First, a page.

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Endurance and Equanimity: Attributes of an Effective Leader - Bonar Institute for Purposeful Leadership

Endurance is the ability of an organism to exert itself and remain active for a long period of time, as well as its ability to resist, withstand, recover from, and have immunity to trauma, wounds, or fatigue.i

Equanimity is defined as a state of psychological stability and composure which is undisturbed by experience of or exposure to emotions, pain, or other phenomena that may cause others to lose the balance of their mind.ii

A manager as an effective leader possesses the mental and physical endurance to do the hard yards – to ensure people and resources are managed well to meet the objectives, performance goals and outputs even through the toughest of challenges. A good manager requires leadership qualities to endure uncontrollable externalities from the market, the economy, politics, social issues, technology, environment and the climate, that could impact the organization. 

That endurance is complemented by equanimity – to be grounded, composed, and manage thoughts, emotions and action under extreme pressure and stress – as if one indulges in emotion – one could lose credibility, agency and power.

That is why being an effective leader is one of the most risky and challenging tasks for any manager. What differentiates a manager from a leader is the ability to endure storms with calm composure, yet to have the courage to take responsibility and make tough decisions.

Therefore, leadership requires a completely different set of skills and competency to managing. Having analytical and decision-making skills through logical rational intelligence makes a good manager. Being an effective leader requires emotional, social and spiritual intelligence to complement reason and logic.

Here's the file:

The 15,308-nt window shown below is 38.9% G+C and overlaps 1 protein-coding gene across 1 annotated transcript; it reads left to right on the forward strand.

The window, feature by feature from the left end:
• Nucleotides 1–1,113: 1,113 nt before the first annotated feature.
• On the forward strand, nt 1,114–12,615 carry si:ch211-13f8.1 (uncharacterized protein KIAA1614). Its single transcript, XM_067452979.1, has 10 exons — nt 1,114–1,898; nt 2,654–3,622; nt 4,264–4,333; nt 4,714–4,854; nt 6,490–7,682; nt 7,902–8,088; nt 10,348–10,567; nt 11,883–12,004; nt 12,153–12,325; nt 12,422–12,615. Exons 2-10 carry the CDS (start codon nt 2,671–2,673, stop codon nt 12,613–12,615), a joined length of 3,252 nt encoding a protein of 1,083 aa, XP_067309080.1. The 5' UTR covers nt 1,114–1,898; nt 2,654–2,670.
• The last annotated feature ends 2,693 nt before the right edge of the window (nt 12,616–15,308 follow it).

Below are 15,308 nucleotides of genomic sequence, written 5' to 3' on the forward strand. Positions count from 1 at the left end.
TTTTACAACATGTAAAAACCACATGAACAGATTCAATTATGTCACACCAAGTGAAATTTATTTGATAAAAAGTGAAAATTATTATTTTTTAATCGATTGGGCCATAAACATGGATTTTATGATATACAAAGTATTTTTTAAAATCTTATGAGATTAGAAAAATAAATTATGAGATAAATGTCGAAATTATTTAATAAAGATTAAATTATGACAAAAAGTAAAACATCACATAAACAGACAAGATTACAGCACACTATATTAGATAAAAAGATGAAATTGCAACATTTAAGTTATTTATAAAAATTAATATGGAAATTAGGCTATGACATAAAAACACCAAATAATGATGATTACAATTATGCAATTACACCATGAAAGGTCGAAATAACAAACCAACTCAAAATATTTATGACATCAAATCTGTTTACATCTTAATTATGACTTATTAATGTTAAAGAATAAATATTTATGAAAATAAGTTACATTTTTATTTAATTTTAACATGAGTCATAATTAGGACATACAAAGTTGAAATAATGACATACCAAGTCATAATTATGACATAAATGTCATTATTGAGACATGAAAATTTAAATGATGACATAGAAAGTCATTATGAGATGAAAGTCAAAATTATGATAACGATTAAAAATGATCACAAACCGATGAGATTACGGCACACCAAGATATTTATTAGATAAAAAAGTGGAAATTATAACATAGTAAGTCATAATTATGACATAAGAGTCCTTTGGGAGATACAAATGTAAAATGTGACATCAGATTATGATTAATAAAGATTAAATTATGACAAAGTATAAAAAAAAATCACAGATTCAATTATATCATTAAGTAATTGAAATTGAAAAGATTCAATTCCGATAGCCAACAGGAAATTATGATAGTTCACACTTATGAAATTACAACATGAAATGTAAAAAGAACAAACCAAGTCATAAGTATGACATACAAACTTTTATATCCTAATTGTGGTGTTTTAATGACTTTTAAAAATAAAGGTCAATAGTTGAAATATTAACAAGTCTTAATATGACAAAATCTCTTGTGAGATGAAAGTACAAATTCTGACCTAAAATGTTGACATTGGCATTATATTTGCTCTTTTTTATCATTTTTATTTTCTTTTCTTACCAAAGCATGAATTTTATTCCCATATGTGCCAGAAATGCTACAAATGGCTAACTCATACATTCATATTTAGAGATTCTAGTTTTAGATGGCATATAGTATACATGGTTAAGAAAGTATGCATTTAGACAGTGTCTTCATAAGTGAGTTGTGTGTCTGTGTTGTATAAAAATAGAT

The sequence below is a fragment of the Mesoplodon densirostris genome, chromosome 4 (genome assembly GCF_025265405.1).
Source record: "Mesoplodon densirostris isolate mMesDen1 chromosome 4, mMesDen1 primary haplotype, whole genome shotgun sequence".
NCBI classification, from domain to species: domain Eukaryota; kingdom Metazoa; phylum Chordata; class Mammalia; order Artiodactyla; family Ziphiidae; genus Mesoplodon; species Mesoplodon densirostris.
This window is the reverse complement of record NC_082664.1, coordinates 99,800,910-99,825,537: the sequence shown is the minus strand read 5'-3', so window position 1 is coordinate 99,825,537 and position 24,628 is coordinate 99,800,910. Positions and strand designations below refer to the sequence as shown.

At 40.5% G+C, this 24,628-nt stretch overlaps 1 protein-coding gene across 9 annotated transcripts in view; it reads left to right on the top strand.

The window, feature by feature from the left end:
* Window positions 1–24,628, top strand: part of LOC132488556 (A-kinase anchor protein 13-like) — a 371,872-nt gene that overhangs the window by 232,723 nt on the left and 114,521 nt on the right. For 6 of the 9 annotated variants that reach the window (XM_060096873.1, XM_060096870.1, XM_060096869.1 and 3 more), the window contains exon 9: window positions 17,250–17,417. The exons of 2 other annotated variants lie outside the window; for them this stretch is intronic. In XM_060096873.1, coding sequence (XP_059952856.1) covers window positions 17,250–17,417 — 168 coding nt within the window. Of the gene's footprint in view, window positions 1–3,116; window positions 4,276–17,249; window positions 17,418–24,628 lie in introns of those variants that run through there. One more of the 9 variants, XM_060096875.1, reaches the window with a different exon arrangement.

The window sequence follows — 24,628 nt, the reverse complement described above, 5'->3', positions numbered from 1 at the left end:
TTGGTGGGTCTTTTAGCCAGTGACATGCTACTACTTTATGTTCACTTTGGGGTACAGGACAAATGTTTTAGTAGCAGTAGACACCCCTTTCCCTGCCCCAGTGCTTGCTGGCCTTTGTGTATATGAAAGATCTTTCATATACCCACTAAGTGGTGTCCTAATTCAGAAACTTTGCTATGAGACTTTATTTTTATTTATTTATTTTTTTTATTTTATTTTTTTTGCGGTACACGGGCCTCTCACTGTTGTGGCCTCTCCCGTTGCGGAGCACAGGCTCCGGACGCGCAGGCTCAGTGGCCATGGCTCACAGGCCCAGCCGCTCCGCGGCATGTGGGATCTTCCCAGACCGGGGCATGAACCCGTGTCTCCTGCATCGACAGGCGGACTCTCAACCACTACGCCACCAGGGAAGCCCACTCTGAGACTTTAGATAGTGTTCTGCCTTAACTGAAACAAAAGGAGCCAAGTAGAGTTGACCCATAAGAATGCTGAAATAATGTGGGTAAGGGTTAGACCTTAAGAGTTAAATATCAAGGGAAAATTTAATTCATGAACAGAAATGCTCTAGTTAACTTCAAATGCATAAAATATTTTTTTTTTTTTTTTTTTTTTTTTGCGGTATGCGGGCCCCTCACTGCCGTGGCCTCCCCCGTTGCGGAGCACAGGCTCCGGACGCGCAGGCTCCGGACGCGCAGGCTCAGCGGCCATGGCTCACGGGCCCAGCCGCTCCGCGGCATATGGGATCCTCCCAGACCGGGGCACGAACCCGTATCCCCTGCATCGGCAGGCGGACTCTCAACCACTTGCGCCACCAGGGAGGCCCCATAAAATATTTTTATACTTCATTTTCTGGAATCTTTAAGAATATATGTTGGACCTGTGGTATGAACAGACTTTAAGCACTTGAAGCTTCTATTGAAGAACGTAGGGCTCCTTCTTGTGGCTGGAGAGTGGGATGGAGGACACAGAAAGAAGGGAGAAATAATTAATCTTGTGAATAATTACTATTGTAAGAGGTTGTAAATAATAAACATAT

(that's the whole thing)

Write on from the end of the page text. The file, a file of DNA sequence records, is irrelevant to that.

Mindfulness for Endurance and Equanimity

This is where mindfulness comes in. Being mindful and self aware, a manager can find the balance between cognitive skills, mental acuity and emotional intelligence. 

A regular meditation practice helps to quiet the mind to put things in context and find perspective in complex situations. The skill is to become aware and accept especially the negative feelings of anxiety, fear, anger, frustration as they arise naturally for good reason. 

The mindfulness practice enables a manager to find the space – even for 5 seconds – to not get caught up in those emotions and react – but rather to gain composure and respond. 

These mindfulness tools require a commitment and patience to practice and embody. This practice enables the mind to stop the thoughts, take a breath, pause, become aware and gain space to think rationally when one most needs it – at the heat of the moment, as stress builds up when the limits are pushed to the edge. 

The mark of a good manager is the ability to take this stress with equanimity, to not indulge in emotion, but to learn to acknowledge them and find ways to respond (not react) logically and rationally on a consistent basis. That is what gives the manager the endurance to be an effective leader.



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